Make love, notgames.

Notgames is an initiative that we started in the wake of my New Years Resolutions. It has been growing behind the scenes and is already a nice place where developers can meet and share experiences. The purpose of the Notgames initiative is to encourage and support the development of digital entertainment and art that is not games. You can read more about our intentions here.

The most active area of the initiative is the web forum where we discuss development and theory, each other’s work and that of others. There’s also a Tumblr feed which acts as a kind of collective stream of consciousness in images and words. And we recently started a blog and a Facebook page.

The initiative is open to anyone with an interest in the creation of leisure software outside of the confines of games. It’s a supportive environment for the exploration of this vast new terrain. Register for the forum if you would like to participate in the discussions, the Tumblr feed or the blog. Or simply become a fan on Facebook to stay in the loop.

Art History of Games presentation online

We have posted the text and slides of our presentation at the Art History of Games symposium last Saturday in Atlanta.

Over Games

Videogames are stuck. Despite of the ongoing technical evolution and the continuous calls for a new medium, videogames have stopped evolving. They have found their comfort zone. Videogames are happy. Happy being exactly what they are. Fun activities that nurture our inner child.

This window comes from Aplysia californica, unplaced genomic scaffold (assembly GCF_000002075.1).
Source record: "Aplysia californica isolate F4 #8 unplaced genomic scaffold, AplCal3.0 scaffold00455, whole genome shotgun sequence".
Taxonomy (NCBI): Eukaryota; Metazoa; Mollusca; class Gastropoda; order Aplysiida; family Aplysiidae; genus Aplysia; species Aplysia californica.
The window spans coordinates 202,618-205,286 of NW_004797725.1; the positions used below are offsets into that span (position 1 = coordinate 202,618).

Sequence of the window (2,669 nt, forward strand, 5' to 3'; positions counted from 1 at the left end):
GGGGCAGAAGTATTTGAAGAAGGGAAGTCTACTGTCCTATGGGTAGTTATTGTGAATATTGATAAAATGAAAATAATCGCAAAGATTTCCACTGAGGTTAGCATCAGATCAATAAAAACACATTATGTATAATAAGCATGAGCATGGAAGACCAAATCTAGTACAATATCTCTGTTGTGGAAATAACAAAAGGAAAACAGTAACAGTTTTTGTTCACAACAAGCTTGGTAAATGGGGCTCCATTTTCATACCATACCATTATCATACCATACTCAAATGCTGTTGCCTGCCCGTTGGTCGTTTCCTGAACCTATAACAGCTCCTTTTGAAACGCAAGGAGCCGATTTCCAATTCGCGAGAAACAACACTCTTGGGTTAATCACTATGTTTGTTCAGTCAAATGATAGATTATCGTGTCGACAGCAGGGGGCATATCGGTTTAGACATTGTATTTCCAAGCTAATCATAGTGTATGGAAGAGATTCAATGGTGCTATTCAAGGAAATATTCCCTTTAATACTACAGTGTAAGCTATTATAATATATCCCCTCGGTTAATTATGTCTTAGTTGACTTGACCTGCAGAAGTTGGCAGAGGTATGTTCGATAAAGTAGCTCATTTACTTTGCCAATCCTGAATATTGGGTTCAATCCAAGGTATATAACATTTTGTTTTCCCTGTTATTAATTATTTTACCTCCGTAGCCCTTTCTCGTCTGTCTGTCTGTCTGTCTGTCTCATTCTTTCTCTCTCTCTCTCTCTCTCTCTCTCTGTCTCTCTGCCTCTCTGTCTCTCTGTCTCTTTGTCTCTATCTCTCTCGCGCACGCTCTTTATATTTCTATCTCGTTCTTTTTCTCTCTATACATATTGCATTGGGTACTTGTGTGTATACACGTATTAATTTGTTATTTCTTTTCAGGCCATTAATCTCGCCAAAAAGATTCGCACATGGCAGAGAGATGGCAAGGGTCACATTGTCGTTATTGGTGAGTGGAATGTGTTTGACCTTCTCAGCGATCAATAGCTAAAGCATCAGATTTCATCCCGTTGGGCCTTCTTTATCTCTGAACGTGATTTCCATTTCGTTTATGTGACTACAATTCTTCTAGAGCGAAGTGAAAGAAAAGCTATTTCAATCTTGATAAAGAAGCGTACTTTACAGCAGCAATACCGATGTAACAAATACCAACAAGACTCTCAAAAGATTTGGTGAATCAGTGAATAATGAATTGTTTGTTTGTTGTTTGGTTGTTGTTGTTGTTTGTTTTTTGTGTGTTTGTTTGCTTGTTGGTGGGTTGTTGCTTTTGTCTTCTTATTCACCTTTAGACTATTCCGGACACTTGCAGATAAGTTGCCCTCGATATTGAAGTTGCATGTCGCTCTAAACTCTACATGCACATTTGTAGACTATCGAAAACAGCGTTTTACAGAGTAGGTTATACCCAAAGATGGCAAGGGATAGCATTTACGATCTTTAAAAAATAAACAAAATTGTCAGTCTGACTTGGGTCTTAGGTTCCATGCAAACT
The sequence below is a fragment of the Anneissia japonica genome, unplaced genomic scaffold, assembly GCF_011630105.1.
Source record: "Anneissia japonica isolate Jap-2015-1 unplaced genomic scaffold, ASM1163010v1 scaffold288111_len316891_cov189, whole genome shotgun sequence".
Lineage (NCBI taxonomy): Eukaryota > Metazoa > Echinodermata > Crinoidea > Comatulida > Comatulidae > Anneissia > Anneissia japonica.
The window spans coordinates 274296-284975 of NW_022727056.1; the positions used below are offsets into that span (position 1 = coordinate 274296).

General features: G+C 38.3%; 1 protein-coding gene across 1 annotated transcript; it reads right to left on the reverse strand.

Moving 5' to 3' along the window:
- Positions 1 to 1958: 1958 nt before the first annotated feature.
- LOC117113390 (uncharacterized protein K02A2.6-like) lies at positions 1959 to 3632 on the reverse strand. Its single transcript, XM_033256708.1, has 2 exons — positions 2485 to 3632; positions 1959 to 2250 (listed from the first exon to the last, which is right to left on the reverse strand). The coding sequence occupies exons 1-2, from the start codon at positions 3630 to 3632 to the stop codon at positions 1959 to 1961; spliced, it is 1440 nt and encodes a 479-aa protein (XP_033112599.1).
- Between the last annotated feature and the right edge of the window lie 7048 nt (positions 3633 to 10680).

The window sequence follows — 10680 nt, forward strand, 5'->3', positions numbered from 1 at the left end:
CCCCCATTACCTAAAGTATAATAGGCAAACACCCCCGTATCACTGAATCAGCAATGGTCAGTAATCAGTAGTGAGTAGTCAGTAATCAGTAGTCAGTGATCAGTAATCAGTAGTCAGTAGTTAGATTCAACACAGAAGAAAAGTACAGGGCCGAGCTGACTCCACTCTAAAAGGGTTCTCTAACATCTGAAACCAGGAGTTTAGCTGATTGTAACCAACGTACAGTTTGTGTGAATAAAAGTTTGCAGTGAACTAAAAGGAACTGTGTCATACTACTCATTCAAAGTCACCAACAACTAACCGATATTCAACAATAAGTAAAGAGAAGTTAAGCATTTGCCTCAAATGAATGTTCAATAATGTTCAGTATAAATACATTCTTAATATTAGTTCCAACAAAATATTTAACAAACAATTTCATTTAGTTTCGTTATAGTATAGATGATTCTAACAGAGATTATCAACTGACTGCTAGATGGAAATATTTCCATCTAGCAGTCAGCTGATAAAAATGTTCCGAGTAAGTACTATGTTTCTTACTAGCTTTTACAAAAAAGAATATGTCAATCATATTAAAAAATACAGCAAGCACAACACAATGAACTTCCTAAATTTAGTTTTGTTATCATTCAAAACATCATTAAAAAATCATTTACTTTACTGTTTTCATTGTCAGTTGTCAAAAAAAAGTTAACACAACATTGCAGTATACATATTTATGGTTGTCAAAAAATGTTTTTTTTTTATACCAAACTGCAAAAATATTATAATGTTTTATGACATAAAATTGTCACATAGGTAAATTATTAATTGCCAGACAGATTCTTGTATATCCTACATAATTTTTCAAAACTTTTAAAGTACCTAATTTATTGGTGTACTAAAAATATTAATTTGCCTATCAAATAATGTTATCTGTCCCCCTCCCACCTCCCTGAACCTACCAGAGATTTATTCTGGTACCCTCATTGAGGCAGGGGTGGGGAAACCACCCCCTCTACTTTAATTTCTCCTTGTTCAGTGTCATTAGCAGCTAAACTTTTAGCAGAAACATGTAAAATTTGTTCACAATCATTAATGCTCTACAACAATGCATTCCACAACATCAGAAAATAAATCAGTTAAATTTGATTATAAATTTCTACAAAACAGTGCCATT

While our inner grown-up is starving!

We need a new medium that can help us cope with the complexity of our post-historic universe. The interactive, non-linear and generative capacity of computer technology offers such a medium. There is no need however to limit what we create with this technology to the format of games. The possibilities are endless.

There’s a lot of work to do.

Videogames have taken computer technology hostage. It is time to liberate the medium and start feeding our starving hearts and minds. We need to stop making games and look further, go farther, step into a new world. Create interactive entertainment for all instead of squeezing people into oppressive sets of rules and goals. We have the technology. We have the desire. So let’s get to work!